An Angel/Demon Dualism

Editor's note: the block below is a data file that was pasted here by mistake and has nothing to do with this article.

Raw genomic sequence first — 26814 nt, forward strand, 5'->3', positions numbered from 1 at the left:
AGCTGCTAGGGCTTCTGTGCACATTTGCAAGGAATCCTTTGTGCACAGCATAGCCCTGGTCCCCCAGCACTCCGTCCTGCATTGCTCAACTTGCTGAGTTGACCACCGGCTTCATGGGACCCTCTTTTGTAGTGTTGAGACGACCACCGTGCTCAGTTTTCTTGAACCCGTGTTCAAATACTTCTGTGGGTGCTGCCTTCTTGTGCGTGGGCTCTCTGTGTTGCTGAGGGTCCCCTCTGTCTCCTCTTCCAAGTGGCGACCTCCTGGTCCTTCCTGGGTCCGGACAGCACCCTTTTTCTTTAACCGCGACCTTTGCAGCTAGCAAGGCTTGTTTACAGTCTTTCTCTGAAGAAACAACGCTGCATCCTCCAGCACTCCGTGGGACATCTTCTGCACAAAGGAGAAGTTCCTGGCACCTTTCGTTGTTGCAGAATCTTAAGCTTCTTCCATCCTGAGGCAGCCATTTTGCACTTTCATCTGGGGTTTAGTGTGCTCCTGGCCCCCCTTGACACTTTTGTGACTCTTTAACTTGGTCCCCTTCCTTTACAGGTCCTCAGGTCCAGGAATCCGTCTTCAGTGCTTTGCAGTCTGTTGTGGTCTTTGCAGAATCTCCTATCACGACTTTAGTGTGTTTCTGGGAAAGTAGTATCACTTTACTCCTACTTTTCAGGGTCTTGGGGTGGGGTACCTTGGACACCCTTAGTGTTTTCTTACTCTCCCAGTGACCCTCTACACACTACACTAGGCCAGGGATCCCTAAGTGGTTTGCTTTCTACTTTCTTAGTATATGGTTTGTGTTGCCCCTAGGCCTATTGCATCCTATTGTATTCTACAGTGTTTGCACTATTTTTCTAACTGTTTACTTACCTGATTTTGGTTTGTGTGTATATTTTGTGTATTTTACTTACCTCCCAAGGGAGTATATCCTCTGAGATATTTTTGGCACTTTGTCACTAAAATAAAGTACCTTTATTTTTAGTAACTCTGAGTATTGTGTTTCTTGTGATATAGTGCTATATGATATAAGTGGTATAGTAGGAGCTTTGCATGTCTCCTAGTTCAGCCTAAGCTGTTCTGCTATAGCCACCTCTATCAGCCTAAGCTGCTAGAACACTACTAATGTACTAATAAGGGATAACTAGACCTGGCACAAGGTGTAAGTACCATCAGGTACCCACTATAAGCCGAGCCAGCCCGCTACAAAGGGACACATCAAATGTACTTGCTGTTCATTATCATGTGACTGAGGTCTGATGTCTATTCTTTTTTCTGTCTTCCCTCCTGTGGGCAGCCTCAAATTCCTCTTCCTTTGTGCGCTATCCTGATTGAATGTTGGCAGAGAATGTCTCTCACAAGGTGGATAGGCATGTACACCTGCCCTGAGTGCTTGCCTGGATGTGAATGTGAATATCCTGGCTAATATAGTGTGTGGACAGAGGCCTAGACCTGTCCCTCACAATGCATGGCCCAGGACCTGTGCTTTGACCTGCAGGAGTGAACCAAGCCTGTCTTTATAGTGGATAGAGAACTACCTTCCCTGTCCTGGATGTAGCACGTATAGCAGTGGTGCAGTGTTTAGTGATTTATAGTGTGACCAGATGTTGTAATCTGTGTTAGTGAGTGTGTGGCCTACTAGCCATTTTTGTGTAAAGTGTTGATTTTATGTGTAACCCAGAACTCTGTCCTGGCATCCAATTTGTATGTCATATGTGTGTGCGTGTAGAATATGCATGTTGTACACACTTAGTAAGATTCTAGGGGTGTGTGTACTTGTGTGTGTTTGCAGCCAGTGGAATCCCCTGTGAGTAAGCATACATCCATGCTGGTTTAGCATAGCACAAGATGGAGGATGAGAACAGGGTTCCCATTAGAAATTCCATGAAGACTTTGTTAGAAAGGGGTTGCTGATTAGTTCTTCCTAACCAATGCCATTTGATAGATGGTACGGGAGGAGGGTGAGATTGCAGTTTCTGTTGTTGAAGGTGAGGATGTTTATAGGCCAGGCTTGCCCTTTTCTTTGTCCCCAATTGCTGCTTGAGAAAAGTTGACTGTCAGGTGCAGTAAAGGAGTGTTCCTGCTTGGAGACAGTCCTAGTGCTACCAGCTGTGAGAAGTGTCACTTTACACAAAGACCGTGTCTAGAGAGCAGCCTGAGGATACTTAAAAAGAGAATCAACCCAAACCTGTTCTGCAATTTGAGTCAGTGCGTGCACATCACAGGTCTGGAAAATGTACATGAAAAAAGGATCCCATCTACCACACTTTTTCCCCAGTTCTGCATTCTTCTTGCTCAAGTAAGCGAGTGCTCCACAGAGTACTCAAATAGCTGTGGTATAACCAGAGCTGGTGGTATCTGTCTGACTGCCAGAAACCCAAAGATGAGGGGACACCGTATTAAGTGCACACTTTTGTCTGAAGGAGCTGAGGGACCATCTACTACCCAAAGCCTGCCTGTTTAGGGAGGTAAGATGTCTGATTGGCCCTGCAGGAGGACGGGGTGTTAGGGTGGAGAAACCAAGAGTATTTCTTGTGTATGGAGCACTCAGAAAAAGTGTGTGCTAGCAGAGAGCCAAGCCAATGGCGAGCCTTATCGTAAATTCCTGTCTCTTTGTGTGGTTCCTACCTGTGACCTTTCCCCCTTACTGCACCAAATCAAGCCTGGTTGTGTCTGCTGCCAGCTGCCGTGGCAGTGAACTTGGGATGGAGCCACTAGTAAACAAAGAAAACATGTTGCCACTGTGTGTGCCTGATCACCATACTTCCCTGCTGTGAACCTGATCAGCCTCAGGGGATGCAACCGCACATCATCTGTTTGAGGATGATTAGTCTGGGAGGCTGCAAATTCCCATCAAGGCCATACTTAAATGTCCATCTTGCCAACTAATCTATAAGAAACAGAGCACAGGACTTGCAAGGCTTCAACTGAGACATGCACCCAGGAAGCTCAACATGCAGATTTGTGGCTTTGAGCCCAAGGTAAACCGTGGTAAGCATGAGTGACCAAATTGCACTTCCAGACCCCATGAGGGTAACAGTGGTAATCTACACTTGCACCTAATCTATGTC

Alongside the specific polarization of othered female sexuality between malleable sensual being and aggressive sexual predator, which is established in these long nineteenth-century stage works, an angel/demon dualism is set up in more general depictions of the Other. This chapter examines some of the methods by which the Other was both idealized and demonized on the British nineteenth-century stage. 'Noble savages' usually have a more European physiognomy than other 'natives' and in playing a self-sacrificial role strive for the good of their community and frequently aid its 'civilization', usually as an ally of the white Europeans in the story; they are often seen as childlike and thus quaint. The strength of demonization seems to increase as the century progresses, thus in the works of Bishop, for example, the Other is made more negative than demonic. Magic and sorcery were habitually associated with one another in European representations of the 'Orient', which is well illustrated in Bishop's Aladdin.